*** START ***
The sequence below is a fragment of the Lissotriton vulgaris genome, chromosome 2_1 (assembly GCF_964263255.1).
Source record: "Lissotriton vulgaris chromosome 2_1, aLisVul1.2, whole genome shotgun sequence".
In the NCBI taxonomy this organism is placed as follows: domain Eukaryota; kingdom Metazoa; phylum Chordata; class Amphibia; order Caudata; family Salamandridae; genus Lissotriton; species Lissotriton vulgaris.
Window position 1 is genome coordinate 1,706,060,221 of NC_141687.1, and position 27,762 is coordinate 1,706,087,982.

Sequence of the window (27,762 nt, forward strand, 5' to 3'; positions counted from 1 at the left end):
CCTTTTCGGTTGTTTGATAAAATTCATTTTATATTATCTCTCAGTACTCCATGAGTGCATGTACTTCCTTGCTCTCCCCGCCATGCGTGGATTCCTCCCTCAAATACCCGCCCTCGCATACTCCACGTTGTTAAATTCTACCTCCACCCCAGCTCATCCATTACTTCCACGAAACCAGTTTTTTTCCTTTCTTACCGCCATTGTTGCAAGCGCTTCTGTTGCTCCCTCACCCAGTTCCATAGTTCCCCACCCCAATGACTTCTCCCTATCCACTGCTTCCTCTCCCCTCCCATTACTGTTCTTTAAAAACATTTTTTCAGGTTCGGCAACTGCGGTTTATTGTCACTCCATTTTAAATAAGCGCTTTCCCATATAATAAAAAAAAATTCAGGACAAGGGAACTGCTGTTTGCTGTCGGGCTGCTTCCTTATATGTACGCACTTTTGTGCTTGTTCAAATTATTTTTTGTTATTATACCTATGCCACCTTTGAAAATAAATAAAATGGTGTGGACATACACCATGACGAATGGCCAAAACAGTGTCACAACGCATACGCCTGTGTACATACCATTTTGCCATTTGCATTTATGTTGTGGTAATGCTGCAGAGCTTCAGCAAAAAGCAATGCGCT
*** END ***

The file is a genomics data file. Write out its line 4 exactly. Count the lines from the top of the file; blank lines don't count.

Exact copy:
Window position 1 is genome coordinate 1,706,060,221 of NC_141687.1, and position 27,762 is coordinate 1,706,087,982.